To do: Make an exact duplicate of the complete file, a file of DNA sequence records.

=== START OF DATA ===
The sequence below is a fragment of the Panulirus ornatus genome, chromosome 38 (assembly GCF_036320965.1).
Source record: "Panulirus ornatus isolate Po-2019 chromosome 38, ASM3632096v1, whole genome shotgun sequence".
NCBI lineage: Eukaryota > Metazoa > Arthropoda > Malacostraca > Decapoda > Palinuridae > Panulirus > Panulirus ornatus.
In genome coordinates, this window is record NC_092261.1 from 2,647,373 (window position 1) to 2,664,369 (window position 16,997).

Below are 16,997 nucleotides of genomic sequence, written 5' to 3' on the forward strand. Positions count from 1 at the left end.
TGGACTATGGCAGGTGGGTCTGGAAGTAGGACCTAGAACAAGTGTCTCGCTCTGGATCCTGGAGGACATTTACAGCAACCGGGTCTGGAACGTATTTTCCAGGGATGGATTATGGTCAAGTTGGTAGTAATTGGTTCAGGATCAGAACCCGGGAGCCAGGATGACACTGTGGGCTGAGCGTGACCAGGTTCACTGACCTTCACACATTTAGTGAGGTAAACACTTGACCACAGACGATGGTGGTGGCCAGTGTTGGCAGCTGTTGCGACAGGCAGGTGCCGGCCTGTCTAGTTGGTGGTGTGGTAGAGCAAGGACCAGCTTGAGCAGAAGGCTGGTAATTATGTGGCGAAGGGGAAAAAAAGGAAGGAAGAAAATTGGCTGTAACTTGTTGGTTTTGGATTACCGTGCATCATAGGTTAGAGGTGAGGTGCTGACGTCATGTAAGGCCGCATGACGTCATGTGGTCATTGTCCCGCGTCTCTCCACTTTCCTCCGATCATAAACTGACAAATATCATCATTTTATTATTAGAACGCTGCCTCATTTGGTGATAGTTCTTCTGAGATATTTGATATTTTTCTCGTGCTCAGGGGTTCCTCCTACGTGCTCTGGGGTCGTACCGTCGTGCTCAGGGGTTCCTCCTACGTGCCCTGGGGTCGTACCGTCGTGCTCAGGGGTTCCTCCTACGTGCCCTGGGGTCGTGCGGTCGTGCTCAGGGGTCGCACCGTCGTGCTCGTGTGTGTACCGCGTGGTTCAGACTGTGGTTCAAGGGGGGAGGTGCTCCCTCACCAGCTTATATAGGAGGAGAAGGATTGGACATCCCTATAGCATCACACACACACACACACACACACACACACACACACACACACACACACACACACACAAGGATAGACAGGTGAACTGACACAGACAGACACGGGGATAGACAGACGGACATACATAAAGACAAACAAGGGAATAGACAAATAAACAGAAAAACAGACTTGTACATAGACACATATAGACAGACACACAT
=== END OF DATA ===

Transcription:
The sequence below is a fragment of the Panulirus ornatus genome, chromosome 38 (assembly GCF_036320965.1).
Source record: "Panulirus ornatus isolate Po-2019 chromosome 38, ASM3632096v1, whole genome shotgun sequence".
NCBI lineage: Eukaryota > Metazoa > Arthropoda > Malacostraca > Decapoda > Palinuridae > Panulirus > Panulirus ornatus.
In genome coordinates, this window is record NC_092261.1 from 2,647,373 (window position 1) to 2,664,369 (window position 16,997).

Below are 16,997 nucleotides of genomic sequence, written 5' to 3' on the forward strand. Positions count from 1 at the left end.
TGGACTATGGCAGGTGGGTCTGGAAGTAGGACCTAGAACAAGTGTCTCGCTCTGGATCCTGGAGGACATTTACAGCAACCGGGTCTGGAACGTATTTTCCAGGGATGGATTATGGTCAAGTTGGTAGTAATTGGTTCAGGATCAGAACCCGGGAGCCAGGATGACACTGTGGGCTGAGCGTGACCAGGTTCACTGACCTTCACACATTTAGTGAGGTAAACACTTGACCACAGACGATGGTGGTGGCCAGTGTTGGCAGCTGTTGCGACAGGCAGGTGCCGGCCTGTCTAGTTGGTGGTGTGGTAGAGCAAGGACCAGCTTGAGCAGAAGGCTGGTAATTATGTGGCGAAGGGGAAAAAAAGGAAGGAAGAAAATTGGCTGTAACTTGTTGGTTTTGGATTACCGTGCATCATAGGTTAGAGGTGAGGTGCTGACGTCATGTAAGGCCGCATGACGTCATGTGGTCATTGTCCCGCGTCTCTCCACTTTCCTCCGATCATAAACTGACAAATATCATCATTTTATTATTAGAACGCTGCCTCATTTGGTGATAGTTCTTCTGAGATATTTGATATTTTTCTCGTGCTCAGGGGTTCCTCCTACGTGCTCTGGGGTCGTACCGTCGTGCTCAGGGGTTCCTCCTACGTGCCCTGGGGTCGTACCGTCGTGCTCAGGGGTTCCTCCTACGTGCCCTGGGGTCGTGCGGTCGTGCTCAGGGGTCGCACCGTCGTGCTCGTGTGTGTACCGCGTGGTTCAGACTGTGGTTCAAGGGGGGAGGTGCTCCCTCACCAGCTTATATAGGAGGAGAAGGATTGGACATCCCTATAGCATCACACACACACACACACACACACACACACACACACACACACACACACACACACACAAGGATAGACAGGTGAACTGACACAGACAGACACGGGGATAGACAGACGGACATACATAAAGACAAACAAGGGAATAGACAAATAAACAGAAAAACAGACTTGTACATAGACACATATAGACAGACACACAT